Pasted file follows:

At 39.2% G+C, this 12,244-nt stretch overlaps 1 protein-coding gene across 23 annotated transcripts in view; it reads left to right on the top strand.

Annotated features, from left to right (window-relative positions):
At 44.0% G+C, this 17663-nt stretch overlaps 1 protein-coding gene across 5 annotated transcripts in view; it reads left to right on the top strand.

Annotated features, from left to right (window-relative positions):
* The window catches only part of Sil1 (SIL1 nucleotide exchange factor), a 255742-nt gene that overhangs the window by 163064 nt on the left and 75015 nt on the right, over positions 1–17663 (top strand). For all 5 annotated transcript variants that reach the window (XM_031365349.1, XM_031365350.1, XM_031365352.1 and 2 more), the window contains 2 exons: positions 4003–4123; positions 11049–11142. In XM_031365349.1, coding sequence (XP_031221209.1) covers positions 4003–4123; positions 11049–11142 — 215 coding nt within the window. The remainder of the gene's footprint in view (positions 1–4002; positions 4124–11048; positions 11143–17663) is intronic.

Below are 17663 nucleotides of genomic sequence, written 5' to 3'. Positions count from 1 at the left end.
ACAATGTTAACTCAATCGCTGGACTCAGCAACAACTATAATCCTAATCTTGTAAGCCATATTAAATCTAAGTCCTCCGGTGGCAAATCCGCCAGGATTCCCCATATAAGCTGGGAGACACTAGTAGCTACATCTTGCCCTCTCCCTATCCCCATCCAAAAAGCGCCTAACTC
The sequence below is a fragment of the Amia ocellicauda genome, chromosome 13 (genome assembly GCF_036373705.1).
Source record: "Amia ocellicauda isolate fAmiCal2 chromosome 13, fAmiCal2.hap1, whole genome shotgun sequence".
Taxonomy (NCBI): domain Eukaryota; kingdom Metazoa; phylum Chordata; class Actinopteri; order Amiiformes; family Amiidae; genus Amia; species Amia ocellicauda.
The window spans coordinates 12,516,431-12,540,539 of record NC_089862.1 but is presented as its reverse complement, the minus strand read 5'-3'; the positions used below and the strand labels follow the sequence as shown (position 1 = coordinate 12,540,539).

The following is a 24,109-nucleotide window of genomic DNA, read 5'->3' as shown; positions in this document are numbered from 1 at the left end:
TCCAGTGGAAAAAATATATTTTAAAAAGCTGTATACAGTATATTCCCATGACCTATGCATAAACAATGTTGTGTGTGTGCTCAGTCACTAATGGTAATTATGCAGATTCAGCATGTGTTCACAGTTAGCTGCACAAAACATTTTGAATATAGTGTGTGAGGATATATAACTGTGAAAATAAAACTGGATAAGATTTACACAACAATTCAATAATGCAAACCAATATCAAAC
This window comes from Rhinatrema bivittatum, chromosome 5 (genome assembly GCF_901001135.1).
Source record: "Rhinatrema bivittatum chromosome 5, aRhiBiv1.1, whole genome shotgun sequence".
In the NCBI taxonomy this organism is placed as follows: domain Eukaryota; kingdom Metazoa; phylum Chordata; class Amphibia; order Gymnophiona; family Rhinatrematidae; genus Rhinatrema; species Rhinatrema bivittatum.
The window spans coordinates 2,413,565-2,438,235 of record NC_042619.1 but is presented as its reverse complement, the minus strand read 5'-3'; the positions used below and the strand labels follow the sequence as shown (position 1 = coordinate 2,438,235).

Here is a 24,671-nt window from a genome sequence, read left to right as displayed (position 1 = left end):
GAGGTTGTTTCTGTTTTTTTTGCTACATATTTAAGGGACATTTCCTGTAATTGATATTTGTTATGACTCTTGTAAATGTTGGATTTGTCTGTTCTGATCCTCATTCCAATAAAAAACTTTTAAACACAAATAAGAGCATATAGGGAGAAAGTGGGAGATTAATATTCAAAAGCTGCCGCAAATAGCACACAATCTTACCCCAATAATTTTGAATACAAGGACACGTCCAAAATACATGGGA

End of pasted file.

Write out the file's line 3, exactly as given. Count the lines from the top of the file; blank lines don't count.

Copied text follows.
At 44.0% G+C, this 17663-nt stretch overlaps 1 protein-coding gene across 5 annotated transcripts in view; it reads left to right on the top strand.